The wiring layers 120, 220, 320 may include a plurality of wiring patterns therein that are used to selectively interconnect the microelectronic devices in the associated semiconductor layer. Moreover, one or more of the wiring layers may also include an input/output pad 130, 230, 330 that is used to provide a connection external of the integrated circuit 100 a, 200, 300. The various wiring patterns may be insulated from one another by inter-dielectric layers of various types. Moreover, each integrated circuit may include the same number or different numbers of wiring layers.

It will also be understood that FIG. 1 may be viewed as illustrating various other embodiments of the invention, wherein the integrated circuits 100 a, 200, 300 are included in a wafer prior to singulation or wherein the integrated circuits are already singulated. Thus, FIG. 1 can represent a plurality of stacked wafers before singulation and a plurality of stacked chips after singulation.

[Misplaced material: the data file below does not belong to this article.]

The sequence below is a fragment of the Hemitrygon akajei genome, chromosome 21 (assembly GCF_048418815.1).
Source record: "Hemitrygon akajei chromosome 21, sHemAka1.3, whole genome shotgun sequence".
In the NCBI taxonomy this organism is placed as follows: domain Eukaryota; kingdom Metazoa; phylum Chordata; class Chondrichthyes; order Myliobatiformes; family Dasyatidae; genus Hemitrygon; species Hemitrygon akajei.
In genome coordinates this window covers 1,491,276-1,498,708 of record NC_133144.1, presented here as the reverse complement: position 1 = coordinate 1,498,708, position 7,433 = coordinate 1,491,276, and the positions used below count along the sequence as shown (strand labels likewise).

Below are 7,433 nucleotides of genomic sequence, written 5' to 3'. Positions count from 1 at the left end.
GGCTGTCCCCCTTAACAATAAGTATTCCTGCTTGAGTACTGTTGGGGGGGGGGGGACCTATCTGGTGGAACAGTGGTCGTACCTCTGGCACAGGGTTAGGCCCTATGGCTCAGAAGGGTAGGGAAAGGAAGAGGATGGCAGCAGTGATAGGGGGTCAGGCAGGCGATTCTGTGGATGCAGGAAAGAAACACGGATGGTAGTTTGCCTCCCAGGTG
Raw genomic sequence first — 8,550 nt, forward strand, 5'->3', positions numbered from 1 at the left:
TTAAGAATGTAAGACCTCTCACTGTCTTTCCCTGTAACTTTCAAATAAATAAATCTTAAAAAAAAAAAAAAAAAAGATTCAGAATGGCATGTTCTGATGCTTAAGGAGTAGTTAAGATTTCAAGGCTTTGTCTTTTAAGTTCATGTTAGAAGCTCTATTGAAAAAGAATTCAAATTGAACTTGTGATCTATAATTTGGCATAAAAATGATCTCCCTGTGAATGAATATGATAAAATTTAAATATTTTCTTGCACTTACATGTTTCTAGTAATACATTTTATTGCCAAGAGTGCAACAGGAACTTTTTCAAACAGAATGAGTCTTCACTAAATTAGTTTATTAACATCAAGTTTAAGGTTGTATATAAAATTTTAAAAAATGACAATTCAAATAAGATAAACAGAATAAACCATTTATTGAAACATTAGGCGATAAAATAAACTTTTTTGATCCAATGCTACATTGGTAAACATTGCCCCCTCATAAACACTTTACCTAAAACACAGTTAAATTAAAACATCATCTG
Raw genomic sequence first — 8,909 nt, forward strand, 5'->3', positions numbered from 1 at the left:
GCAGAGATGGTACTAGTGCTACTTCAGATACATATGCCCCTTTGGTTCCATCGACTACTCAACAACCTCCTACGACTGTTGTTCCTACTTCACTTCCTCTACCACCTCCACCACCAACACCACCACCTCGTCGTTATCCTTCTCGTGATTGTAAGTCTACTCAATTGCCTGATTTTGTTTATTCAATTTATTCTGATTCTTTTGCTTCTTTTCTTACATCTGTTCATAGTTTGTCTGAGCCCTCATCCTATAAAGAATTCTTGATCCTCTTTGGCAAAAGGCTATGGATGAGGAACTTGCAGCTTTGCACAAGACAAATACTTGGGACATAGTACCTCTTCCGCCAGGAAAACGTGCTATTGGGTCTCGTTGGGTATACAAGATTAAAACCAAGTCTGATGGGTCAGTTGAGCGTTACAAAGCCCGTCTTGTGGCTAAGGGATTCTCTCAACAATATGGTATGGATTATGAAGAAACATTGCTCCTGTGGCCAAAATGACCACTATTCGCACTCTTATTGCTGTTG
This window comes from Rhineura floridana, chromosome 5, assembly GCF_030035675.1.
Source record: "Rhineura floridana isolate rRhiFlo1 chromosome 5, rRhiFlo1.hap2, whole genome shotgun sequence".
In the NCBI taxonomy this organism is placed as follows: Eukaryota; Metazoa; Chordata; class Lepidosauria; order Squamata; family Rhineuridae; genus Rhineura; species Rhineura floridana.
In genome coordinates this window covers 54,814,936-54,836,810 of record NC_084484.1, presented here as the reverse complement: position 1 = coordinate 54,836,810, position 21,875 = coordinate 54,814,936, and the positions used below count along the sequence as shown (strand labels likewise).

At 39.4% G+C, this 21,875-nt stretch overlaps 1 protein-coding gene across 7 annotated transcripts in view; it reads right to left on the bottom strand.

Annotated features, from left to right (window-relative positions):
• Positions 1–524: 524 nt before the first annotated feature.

Continuing with the description of FIG. 1, a monolithic conductive via 400 extends through the plurality of integrated circuits 100 a, 200, 300 including through the semiconductor layers 110 a, 210, 310 thereof, and through the wiring layers 120, 220, 320 thereof. The monolithic conductive via 400 selectively electrically connects the wiring. Thus, as shown in FIG. 1, the monolithic conductive via 400 electrically contacts the input/output pads 130, 230 and 330. It will be understood, however, that not every input/output pad that is adjacent the monolithic conductive via 400 need be electrically connected thereto. Moreover, as shown in FIG. 1, insulating layers 140, 240, 340 may be provided on at least some of the sidewalls of semiconductor layers 110 a, 210, 310, respectively. Moreover, the sidewalls of the semiconductor layers 110 a, 210, 310 may be recessed relative to the sidewalls of the wiring layers 120, 220, 320. In other embodiments, however, the semiconductor layer 110 a, 210 and/or 310 may be connected to the monolithic conductive via.